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IFT Notes for Level I CFA® Program

R38 Market Efficiency

Part 2


 

4.  Market Pricing Anomalies

A market anomaly is something that challenges the idea of market efficiency. Some anomalies observed in the market are:

4.1. Time-Series Anomalies:

  • Calendar anomalies: The returns in January are higher than in any other month, especially for small firms. This phenomenon is known as the January effect.
  • Momentum and overreaction anomalies: Investors overreact to events or release of unexpected public information.

4.2. Cross-Sectional Anomalies:

  • Size effect: Small-cap stocks tend to perform better than large-cap stocks.
  • Value effect: Value stocks tend to perform better than growth stocks.

4.3. Other Anomalies:

  • Closed-end investment fund discounts: Closed-End investment funds sell at a discount to NAV.
  • Earnings surprise: Investors can earn abnormal profits by buying stock of companies with positive earnings surprise and selling those with negative earnings surprise.
  • IPOs: Prices rise on listing day, but underperform in the long term.
  • Predictability of returns based on prior information: Research has found that equity returns are related to prior information such as interest rates, inflation rates, stock volatility, and dividend yields.

In practice, it is not easy to trade and benefit from anomalies. Most research concludes that anomalies are not violations of market efficiency, but are the result of statistical methods used to detect anomalies.

Many anomalies might simply be a result of data mining. At times researchers carefully analyze data and form a hypothesis. This is the opposite of what should happen. Ideally, a hypothesis should be formed and then the data should be analyzed to accept or reject the hypothesis.

5.  Behavioral Finance

Behavioral finance uses human psychology to explain investment decisions. Some irrational behavior and biases observed in the market are:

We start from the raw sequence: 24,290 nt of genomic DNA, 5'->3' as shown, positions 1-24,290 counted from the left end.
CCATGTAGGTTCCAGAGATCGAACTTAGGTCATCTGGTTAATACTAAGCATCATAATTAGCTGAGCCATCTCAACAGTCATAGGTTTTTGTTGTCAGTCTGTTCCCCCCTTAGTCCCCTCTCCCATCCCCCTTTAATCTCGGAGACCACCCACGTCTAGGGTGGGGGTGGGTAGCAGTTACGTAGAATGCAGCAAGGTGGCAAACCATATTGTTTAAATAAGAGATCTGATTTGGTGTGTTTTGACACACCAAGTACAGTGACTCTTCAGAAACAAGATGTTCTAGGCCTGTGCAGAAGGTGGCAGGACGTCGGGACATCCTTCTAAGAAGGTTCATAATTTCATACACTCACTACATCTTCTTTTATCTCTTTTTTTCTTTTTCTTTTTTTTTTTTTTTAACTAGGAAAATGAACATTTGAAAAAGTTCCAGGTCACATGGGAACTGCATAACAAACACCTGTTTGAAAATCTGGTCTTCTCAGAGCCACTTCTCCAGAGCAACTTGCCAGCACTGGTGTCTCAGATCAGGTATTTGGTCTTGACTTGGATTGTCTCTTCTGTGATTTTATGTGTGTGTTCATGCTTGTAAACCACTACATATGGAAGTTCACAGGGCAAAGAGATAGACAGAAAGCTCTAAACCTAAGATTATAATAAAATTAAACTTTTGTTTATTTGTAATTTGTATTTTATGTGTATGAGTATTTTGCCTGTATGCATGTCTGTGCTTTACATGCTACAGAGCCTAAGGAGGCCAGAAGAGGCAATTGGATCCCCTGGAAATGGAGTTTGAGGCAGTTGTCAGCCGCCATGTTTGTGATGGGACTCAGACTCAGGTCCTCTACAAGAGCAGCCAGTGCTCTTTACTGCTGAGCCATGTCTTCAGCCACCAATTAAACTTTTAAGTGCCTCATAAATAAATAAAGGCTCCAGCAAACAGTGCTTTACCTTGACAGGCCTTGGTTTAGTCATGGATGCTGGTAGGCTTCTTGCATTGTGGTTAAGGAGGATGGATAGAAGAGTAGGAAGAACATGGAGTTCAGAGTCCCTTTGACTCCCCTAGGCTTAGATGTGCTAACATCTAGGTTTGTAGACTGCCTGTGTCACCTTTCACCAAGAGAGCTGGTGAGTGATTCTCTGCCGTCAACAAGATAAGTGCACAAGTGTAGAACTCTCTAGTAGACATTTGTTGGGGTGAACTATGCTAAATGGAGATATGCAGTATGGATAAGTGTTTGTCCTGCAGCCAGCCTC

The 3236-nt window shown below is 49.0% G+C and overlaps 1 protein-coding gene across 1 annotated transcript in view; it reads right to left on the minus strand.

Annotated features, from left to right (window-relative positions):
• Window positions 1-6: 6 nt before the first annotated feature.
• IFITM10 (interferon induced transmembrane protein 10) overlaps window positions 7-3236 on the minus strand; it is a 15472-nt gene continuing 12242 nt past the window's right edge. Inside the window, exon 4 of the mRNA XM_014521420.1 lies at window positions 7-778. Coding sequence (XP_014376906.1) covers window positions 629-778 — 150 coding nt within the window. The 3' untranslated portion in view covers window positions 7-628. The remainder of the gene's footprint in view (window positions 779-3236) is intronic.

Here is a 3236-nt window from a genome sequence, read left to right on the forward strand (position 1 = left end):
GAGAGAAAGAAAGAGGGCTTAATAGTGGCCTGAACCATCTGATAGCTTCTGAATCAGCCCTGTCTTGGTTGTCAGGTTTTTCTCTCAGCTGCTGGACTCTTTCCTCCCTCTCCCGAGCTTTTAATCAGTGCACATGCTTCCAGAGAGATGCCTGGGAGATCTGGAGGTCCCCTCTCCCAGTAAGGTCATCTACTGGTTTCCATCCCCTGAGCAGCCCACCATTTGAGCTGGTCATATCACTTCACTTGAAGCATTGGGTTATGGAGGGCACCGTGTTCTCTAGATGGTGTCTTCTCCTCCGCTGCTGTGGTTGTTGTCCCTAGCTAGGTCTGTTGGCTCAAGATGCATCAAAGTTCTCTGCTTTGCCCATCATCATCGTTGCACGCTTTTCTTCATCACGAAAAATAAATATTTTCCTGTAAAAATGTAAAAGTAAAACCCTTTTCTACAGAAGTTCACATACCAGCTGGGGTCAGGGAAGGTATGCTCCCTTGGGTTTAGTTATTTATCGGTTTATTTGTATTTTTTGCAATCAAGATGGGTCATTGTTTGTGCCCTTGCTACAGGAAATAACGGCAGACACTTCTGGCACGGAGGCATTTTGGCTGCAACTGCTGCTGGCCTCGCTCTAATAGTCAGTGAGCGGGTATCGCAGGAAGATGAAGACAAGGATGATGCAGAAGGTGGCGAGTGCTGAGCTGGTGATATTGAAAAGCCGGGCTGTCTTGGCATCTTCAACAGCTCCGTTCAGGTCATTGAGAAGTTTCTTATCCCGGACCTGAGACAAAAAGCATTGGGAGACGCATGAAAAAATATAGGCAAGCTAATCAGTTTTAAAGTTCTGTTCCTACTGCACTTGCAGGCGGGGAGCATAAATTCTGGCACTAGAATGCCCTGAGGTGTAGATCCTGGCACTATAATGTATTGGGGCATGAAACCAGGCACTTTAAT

• Loss aversion: Investors dislike losses more than they like gains of the same amount.
  • Herding: In herding, investors ignore their private information and act as other investors do.
  • Overconfidence: Overconfident investors do not process information. They place too much confidence in their ability to process and analyze information and, thus, value a security.
  • Information cascades: Information cascade is when people observe the actions of a handful of market participants and blindly follow their decisions. The informed participants act first and their decision influences the decisions of others.

Other behavioral Biases

  • Representativeness: Investors with this bias will assess probabilities based on events seen before, or prior experiences, instead of calculating the outcomes.
  • Mental accounting: Investors divide investments into separate mental accounts, they do not view them as a total portfolio.
  • Conservatism: Investors tend to be slow to react to changes.
  • Narrow framing: Investors focus on issues in isolation.

Behavioral Finance and Investors

Behavioral biases affect all investors irrespective of their experience. An understanding of behavioral finance will help individuals make better decisions, both individually and collectively.

Behavioral Finance and Efficient Markets

If investors must be rational for efficient markets, the existence of behavioral biases implies that the markets cannot be efficient. If the effects of the biases did not cancel each other out, then the markets could not be efficient. But, since investors are not making abnormal returns consistently, the markets can be considered efficient. Evidence supports market efficiency. In other words, markets can be considered efficient even if market participants exhibit seemingly irrational behavior.


quity Market Efficiency Part 2